This concept - delivering far superior returns by going to cash in adverse periods - dovetails with an interesting theory proposed by Marc Faber in his June 2012 Gloom Boom Doom Report: the notion that long-term investors would do better staying out of markets most of the time, and only investing after a crisis.
From an anecdotal perspective it makes sense too. Imagine if a long-only fund manager had had the good sense to sit in cash all through the 2004-2008 madness... then really loaded the boat at the firesale liquidation values of early 2009, when forced portfolio disgorgement put excellent businesses on sale, lock, stock and barrel, for less than cash in the bank!
The concept also aligns with the methodology of Tom Claugus, another HFMW interviewee, who is only maximum long invested in times of extreme market dislocation (as defined by outlier standard deviations in the S&P), and with the observation of Joel Greenblatt, the final interview in the book, who wryly observes that "value investing works because it doesn't work" for extended periods of time, thus causing the impatient to abandon it.
Sitting in cash - for long-term investors, not active traders! - also seems a natural given the environment we are in, where uncertainty is high and valuations are mediocre-attractive at best. No wonder highly respected value practitioners like Jim Tisch of Loews have been sitting on their hands for years (which they can do as stewards of their own capital).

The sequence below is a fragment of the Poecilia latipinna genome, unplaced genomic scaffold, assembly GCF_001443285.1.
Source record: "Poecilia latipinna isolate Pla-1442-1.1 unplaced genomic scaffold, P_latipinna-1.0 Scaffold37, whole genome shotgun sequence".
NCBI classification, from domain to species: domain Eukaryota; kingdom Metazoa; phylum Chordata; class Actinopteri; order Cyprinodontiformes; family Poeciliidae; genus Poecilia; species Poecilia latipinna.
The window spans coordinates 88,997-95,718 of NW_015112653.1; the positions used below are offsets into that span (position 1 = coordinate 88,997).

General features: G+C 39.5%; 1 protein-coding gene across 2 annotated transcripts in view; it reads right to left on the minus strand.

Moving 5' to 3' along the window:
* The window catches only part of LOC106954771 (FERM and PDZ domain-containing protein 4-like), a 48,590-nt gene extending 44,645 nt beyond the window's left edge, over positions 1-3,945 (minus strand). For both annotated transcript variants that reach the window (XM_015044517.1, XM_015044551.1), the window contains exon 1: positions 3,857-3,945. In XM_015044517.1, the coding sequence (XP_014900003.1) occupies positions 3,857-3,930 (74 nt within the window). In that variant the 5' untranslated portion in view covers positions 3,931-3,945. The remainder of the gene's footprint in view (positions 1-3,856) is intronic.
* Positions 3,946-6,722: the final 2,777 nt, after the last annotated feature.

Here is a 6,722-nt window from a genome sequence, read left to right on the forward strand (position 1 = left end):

But of course, it would not be logistically feasible for a standard issue value fund to go dormant, sitting in cash, for months or years at a time. Investors would demand their money back, saying they aren't paying the manager to be idle. And the manager himself would have long stretches of nothing to do.
A sufficiently versatile trading shop COULD implement such a process, however, assuming the shop was 1) skilled and knowledgeable enough to demonstrate deep value capabilities (with a research team devoted to such), and 2) patient enough to leave the long-term investment cash untouched in mediocre to poor allocation conditions.
The ability to actively trade in a SEPARATE fund - where the main activities existed anyway - is what creates this opportunity.
In other words: In conjunction with a trading fund, a deep value fund could be treated as a sort of side pocket (with its own standalone track record). During low-to-no activity periods, the cash balance in the fund could be kept at a minimum.
During periods of excellent opportunity from a long-term perspective, cash could be swept into the value fund, and investors in the more active trading fund could be alerted to the situationally conditional value investing opportunities at hand.
For the first stretch of years, such a fund would likely have to be internal capital only, as telling prospective investors "we might only do something once a year, or sit in cash for 20 months" would not be a great sell. Once an excellent track record developed over time, however - with the power of excellent returns during invested periods overcoming the all-cash periods - investors would see the light and show more willingness to support such a wise and logical approach.
I expand on the concept to give example of the thought processes Schwager has so generously brought forth with this most excellent series. We are almost certainly going to do this when the time is right... so I guess I owe Schwager once again. Thanks Jack!